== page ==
Bank heists, illegal and reckless though they may be, hold a special place in the American heart. Although modern technology has made getting away with an armed bank robbery virtually impossible these days, we live in a country that was founded by rebels. It’s our heritage. It’s why big buildings full of money still call out to that special red, white and blue place inside that makes us wanna don a Nixon mask, help ourselves to some cash and then go surfing. Hollywood knows. We just eat it up.
In honor of this staple of American culture, we’ve decided to start a new series that revisits some of the most famous bank robberies in American history. This week, we’ll be discussing one of the granddaddies of them all. The Great Brinks Robbery was, according to many, the perfect crime.
Let’s go back half a century, to 1950. ATMs hadn’t been invented yet, so banks used off-site vaults, provided by security companies, to store their excess money and checks. The Brinks Security Armored Car Depot in Boston had one of these vaults, and it contained a lot of money. However, as the name implies, the building was also as heavily guarded as a building could be. In fact, no Brinks building had ever been infiltrated before. Robbing it was a task fit only for fools or criminal masterminds.
Anthony Pino, an Italian immigrant and career bank robber, was a little bit of both. He knew that such an unprecedented crime would result in an unprecedented payday – if he could pull it off. Because a successful heist would require a ridiculous amount of preparation, Pino assembled a team of 11 crooks – including hired gun Specs O’Keefe – and spent the next year and a half scouting out the building.
Pino’s team observed and recorded everything. They figured out when the depot held the most money, as well as the number and positions of the guards at any given time. The team even stole the plans for the depot’s alarm system, then copied and replaced them before anyone noticed they were missing.
On January 17th, Pino was ready to make his move. At 7:30 p.m., when the Brinks employees were just beginning to restock the vault for the evening, five members of Pino’s team infiltrated the building. They donned Halloween masks, pea coats, hats and gloves to totally hide their appearance, and their soft-soled shoes let them move about quietly.
One by one, the robbers tied the guards and employees up. They then helped themselves to $1.2 million in cash and $1.5 million in checks before making their exit. All in all, the operation took less than 30 minutes.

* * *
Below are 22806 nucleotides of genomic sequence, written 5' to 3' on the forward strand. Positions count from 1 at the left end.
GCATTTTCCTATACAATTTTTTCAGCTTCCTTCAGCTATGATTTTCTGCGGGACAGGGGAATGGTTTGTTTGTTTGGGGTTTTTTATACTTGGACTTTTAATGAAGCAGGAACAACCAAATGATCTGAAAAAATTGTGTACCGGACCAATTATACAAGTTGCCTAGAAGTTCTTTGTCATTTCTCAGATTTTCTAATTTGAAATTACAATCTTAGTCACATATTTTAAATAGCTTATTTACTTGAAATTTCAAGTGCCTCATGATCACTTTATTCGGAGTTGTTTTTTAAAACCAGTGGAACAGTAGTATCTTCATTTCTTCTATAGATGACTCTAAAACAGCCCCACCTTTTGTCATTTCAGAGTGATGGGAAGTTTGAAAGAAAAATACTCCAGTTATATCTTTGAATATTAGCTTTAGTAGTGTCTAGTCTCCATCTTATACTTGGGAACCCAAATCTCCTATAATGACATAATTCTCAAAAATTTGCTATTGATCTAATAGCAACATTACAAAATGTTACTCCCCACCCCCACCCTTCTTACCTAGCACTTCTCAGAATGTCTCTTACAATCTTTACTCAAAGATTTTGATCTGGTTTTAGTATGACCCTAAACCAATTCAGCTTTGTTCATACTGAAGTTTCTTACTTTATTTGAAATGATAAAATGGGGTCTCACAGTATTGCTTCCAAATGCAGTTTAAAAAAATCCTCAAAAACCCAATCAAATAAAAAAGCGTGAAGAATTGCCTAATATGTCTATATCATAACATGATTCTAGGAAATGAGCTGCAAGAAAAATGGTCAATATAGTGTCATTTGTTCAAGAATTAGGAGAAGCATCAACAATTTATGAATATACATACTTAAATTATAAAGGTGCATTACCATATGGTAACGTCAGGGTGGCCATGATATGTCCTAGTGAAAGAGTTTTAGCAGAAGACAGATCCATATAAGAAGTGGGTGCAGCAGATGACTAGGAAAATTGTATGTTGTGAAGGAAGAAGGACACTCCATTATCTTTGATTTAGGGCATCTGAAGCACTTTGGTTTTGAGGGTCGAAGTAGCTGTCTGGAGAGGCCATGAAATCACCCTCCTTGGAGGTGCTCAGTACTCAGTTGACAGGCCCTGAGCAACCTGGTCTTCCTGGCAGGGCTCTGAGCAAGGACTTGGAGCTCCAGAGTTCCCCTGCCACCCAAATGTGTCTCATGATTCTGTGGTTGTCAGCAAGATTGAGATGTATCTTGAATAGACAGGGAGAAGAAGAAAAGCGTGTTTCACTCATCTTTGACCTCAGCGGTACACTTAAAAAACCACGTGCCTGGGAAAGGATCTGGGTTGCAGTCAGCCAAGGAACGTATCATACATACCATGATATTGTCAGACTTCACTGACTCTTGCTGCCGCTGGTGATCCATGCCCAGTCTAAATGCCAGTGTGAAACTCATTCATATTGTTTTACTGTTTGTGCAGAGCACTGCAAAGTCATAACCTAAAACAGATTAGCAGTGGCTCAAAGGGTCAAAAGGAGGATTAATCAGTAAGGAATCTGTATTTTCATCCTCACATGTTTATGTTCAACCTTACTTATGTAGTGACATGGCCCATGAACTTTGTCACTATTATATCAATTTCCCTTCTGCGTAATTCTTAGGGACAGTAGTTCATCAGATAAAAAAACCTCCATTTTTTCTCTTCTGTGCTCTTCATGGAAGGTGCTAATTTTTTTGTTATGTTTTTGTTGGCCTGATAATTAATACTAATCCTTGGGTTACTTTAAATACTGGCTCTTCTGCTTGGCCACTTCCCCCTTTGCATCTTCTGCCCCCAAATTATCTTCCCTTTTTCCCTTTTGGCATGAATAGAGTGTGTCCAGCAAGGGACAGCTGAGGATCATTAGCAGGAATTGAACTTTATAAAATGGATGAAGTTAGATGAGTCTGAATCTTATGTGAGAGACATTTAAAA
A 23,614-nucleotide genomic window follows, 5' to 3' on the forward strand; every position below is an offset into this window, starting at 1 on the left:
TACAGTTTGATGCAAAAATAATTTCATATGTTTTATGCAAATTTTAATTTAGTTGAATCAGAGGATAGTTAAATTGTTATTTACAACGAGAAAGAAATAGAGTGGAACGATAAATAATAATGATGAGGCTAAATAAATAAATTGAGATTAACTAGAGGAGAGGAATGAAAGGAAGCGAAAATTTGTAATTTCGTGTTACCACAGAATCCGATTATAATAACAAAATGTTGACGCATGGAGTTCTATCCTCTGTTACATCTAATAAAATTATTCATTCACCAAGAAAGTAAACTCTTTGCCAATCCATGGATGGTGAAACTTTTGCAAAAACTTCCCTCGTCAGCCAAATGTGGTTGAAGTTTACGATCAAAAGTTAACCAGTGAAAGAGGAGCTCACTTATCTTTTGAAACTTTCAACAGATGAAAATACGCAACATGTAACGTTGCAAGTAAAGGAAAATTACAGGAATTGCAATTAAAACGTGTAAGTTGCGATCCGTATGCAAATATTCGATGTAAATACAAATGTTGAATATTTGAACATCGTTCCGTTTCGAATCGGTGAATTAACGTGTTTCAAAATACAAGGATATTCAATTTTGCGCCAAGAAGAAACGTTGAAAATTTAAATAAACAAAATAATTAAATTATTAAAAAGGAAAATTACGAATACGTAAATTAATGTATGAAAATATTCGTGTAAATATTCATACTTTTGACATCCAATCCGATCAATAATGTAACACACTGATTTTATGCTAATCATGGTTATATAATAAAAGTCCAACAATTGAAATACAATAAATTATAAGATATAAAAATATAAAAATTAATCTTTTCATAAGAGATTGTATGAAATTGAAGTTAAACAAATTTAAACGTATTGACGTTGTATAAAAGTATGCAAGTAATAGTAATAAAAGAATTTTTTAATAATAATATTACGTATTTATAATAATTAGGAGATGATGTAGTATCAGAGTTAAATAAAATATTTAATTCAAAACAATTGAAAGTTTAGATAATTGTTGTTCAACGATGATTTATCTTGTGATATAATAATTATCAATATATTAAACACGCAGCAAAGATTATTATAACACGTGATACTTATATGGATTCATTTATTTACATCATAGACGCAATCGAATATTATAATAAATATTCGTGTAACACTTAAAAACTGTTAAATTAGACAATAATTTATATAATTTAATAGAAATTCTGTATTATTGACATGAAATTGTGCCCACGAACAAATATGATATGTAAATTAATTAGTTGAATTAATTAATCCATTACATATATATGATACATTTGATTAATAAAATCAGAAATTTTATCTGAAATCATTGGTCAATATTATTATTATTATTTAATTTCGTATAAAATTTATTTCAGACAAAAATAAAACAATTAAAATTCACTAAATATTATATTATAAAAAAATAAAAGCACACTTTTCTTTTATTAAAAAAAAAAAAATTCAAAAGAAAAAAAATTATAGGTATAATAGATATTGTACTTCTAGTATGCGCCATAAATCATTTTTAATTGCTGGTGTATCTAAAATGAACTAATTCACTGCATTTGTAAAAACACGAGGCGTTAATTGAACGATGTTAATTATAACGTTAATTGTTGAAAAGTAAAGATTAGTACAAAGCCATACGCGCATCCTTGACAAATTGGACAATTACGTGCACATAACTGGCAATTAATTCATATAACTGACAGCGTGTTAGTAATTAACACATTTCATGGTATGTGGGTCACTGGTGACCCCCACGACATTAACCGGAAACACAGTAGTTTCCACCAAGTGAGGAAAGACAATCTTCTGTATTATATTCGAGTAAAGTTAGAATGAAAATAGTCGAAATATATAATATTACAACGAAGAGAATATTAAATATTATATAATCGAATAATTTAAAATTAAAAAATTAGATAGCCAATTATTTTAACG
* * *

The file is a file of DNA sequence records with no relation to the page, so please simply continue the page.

The heist, which the press billed as “The Perfect Crime,” was nationally famous by the following morning, in part because it was the largest heist committed to date, but also because the robbers left virtually no useful evidence for police to work with.
Pino’s team, knowing that they were being pursued by nearly every law enforcement agency in the country, took great pains to cover their tracks. They cut the getaway truck to pieces and stashed it in a scrap yard. They agreed to keep their sudden windfall a secret, and they laundered the money for six years, waiting for the statute of limitations to expire. If they could wait it out, they’d be able to spend freely.
The police worked to piece together the few clues that they had, but every theory was a dead end. In time, they came to suspect that Pino was responsible for the heist, but they had no way to prove it. Five years passed without any major breakthroughs, and it looked like Pino and his team of merry robbers would get away with their crime.
But then someone started causing trouble. Specs O’Keefe – remember him? – was imprisoned for an unrelated crime and had to leave his share of the money with another team member. While in prison, he began to worry that he was being ripped off, so he bitterly complained to the gang that he deserved a bigger share of the loot.
Pino and company responded to O’Keefe’s demands exactly the way you’d think a team of hardened criminals would. They tried to kill him. They made three attempts on O’Keefe’s life, and all of them failed. After that third missed hit, O’Keefe decided he’d had enough and proceeded to rat out the team to the FBI.
In January, 1956, the FBI arrested the eight remaining members of the team, including Pino. Each man was convicted of robbery, and each received a life sentence. Everyone but O’Keefe, that is. Because of his cooperation, he got just four years.
Although the robbers would all be released by 1971, The Great Brinks Heist still serves as a lesson on the danger of organized robberies. The more people you bring into the fold, the more likely it is that there will be a weak link in the chain – and as Pino and his gang learned the hard way, it only takes one weak link for the entire operation to fall apart.
The Great Brinks Heist was so close to being the “perfect crime,” just as the press breathlessly described it in 1950. But because of how it all went down in the end, history will remember it as something else.